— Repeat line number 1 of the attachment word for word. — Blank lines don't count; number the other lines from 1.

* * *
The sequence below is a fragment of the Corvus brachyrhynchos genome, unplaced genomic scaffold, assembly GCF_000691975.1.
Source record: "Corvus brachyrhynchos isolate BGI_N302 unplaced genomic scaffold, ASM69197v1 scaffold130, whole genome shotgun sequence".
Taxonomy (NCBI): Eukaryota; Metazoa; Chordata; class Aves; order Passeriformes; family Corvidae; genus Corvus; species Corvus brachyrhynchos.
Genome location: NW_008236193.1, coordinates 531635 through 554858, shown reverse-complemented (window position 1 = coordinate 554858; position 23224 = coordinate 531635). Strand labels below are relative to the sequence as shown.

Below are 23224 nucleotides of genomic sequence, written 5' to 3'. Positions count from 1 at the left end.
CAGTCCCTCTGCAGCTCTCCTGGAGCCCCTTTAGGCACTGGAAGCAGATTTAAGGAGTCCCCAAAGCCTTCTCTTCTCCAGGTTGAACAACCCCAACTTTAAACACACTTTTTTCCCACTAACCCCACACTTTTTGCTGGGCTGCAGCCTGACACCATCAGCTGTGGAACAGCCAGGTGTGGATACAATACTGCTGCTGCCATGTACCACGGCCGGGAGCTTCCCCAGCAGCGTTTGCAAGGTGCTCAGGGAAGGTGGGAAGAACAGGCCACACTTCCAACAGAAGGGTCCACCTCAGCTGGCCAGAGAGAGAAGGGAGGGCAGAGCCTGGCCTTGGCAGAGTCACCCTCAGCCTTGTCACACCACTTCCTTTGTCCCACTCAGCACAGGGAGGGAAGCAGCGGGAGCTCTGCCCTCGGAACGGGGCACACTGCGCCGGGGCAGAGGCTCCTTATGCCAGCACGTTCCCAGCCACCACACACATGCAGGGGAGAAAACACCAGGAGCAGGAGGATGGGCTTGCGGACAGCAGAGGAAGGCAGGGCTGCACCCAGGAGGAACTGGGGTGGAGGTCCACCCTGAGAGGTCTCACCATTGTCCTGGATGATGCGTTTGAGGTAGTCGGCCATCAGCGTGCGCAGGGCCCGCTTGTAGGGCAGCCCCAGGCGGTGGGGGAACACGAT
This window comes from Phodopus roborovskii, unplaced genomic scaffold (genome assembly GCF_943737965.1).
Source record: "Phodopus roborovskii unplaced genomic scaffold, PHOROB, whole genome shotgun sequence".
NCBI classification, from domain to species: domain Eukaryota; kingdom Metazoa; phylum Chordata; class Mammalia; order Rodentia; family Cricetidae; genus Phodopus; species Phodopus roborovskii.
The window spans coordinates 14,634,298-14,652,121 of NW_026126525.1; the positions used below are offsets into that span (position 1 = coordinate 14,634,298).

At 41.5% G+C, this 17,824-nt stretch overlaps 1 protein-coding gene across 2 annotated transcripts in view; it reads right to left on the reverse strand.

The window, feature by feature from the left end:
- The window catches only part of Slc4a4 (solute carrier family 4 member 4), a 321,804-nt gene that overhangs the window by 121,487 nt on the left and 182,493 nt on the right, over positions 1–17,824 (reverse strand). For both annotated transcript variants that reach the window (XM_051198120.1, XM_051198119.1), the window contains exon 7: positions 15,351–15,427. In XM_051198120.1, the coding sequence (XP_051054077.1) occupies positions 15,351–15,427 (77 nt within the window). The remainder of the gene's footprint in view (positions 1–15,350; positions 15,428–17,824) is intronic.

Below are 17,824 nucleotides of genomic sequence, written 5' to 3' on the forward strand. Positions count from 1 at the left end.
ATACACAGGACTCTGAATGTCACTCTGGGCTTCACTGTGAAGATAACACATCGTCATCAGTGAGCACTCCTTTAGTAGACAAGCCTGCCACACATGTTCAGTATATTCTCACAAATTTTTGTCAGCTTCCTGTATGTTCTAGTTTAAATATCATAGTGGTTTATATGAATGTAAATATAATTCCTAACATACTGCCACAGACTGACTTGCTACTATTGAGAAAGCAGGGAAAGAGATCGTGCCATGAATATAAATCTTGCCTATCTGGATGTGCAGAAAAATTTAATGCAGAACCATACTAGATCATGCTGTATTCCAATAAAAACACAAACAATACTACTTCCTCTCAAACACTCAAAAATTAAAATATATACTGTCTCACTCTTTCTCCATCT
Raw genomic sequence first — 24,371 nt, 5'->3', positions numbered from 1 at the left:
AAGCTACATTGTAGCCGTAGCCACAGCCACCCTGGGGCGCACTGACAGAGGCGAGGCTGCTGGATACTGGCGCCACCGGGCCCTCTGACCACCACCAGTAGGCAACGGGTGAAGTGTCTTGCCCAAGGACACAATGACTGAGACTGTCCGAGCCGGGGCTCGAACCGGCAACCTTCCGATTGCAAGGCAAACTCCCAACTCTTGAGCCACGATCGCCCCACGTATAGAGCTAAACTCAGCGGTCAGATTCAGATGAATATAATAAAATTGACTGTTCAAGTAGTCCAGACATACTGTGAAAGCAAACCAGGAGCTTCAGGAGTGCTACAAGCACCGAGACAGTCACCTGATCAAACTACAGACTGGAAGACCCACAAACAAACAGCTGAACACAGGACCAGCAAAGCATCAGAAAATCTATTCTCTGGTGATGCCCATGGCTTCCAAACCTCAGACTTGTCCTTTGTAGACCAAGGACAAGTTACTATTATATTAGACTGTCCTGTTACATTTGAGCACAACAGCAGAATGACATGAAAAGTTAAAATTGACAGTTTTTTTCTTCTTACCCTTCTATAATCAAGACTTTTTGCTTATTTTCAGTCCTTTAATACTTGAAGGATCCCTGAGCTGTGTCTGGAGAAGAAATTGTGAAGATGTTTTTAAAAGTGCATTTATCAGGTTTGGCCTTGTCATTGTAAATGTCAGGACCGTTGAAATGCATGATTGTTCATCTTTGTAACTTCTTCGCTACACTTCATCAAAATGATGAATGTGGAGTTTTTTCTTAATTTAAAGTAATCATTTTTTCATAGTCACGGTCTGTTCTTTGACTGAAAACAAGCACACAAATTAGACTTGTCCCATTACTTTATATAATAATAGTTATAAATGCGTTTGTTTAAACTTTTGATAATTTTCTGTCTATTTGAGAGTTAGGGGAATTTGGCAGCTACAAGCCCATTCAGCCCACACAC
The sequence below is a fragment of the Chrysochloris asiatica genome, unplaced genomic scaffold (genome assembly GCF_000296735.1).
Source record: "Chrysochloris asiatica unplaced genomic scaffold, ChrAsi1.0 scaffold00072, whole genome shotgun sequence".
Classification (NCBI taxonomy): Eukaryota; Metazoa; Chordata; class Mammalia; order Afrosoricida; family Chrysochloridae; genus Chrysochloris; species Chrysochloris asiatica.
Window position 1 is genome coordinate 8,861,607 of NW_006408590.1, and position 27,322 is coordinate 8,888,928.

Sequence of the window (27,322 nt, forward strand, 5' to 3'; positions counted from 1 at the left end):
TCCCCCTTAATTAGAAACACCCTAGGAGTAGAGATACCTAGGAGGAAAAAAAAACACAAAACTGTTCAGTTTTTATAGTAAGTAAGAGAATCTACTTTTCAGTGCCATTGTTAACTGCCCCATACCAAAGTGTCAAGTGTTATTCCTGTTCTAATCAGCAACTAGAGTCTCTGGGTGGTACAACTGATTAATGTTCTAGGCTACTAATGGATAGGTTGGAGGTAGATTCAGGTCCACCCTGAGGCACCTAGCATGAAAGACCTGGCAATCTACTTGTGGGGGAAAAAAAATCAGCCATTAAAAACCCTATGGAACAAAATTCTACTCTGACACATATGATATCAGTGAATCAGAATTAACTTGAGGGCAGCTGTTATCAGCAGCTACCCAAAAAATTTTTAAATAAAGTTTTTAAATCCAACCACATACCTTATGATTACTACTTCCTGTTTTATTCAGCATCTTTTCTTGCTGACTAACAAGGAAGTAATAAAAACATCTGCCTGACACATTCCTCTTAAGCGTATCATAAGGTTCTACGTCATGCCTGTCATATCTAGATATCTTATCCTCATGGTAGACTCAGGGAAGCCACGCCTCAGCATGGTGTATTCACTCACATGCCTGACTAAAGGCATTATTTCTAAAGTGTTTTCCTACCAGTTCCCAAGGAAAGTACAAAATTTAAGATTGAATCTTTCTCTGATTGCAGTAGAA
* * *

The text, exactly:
The sequence below is a fragment of the Corvus brachyrhynchos genome, unplaced genomic scaffold, assembly GCF_000691975.1.